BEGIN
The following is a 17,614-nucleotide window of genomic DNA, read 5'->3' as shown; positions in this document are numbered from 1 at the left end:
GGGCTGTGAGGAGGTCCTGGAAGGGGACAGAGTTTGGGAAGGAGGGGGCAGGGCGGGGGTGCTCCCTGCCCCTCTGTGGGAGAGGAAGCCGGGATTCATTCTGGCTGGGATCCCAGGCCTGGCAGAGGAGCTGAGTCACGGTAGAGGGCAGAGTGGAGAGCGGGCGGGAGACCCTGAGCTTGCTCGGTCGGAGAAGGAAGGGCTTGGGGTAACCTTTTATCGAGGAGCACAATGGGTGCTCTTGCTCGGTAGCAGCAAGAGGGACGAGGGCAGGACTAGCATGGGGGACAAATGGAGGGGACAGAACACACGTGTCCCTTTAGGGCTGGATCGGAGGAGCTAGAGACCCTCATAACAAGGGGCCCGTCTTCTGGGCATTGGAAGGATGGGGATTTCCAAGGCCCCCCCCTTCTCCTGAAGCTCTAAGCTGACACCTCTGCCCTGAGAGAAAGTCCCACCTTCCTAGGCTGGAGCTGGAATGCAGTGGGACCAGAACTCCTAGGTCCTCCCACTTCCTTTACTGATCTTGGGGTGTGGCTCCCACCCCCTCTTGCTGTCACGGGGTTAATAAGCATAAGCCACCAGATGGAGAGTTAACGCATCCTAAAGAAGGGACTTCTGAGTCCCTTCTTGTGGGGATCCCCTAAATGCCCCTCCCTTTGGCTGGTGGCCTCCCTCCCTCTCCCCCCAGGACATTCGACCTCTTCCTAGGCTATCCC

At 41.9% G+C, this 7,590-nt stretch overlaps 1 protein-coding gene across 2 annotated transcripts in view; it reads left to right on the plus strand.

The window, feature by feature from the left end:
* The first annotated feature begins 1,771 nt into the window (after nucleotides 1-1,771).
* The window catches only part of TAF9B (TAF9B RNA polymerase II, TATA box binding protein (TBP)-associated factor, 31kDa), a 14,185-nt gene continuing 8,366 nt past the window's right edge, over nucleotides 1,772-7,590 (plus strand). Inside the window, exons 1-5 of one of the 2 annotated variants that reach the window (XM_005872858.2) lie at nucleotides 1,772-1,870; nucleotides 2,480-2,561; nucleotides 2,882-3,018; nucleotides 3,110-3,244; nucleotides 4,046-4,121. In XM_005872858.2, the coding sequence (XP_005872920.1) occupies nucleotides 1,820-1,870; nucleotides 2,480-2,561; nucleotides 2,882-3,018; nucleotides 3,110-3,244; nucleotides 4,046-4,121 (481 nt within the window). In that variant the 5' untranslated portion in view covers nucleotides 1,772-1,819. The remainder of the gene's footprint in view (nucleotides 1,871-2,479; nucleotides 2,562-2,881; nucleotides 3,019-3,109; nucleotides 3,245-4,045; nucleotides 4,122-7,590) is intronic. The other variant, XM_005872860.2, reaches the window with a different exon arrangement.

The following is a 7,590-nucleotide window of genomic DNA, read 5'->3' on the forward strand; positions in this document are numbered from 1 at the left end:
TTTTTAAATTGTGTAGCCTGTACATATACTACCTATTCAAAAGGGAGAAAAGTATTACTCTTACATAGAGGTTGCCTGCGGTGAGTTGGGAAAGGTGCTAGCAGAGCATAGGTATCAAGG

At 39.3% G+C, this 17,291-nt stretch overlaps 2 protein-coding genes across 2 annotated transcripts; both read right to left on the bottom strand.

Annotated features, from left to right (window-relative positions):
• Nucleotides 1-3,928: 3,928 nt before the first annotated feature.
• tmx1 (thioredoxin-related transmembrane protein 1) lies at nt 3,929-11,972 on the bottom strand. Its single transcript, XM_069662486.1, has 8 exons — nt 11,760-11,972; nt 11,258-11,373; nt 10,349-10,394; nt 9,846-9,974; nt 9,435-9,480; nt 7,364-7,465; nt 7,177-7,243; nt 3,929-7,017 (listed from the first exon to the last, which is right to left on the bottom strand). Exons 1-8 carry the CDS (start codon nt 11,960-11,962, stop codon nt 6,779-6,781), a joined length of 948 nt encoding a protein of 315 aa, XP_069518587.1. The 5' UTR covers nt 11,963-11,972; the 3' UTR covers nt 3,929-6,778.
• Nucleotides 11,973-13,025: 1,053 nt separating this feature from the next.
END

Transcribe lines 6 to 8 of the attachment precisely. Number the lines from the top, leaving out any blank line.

* The window catches only part of TAF9B (TAF9B RNA polymerase II, TATA box binding protein (TBP)-associated factor, 31kDa), a 14,185-nt gene continuing 8,366 nt past the window's right edge, over nucleotides 1,772-7,590 (plus strand). Inside the window, exons 1-5 of one of the 2 annotated variants that reach the window (XM_005872858.2) lie at nucleotides 1,772-1,870; nucleotides 2,480-2,561; nucleotides 2,882-3,018; nucleotides 3,110-3,244; nucleotides 4,046-4,121. In XM_005872858.2, the coding sequence (XP_005872920.1) occupies nucleotides 1,820-1,870; nucleotides 2,480-2,561; nucleotides 2,882-3,018; nucleotides 3,110-3,244; nucleotides 4,046-4,121 (481 nt within the window). In that variant the 5' untranslated portion in view covers nucleotides 1,772-1,819. The remainder of the gene's footprint in view (nucleotides 1,871-2,479; nucleotides 2,562-2,881; nucleotides 3,019-3,109; nucleotides 3,245-4,045; nucleotides 4,122-7,590) is intronic. The other variant, XM_005872860.2, reaches the window with a different exon arrangement.

The following is a 7,590-nucleotide window of genomic DNA, read 5'->3' on the forward strand; positions in this document are numbered from 1 at the left end:
TTTTTAAATTGTGTAGCCTGTACATATACTACCTATTCAAAAGGGAGAAAAGTATTACTCTTACATAGAGGTTGCCTGCGGTGAGTTGGGAAAGGTGCTAGCAGAGCATAGGTATCAAGG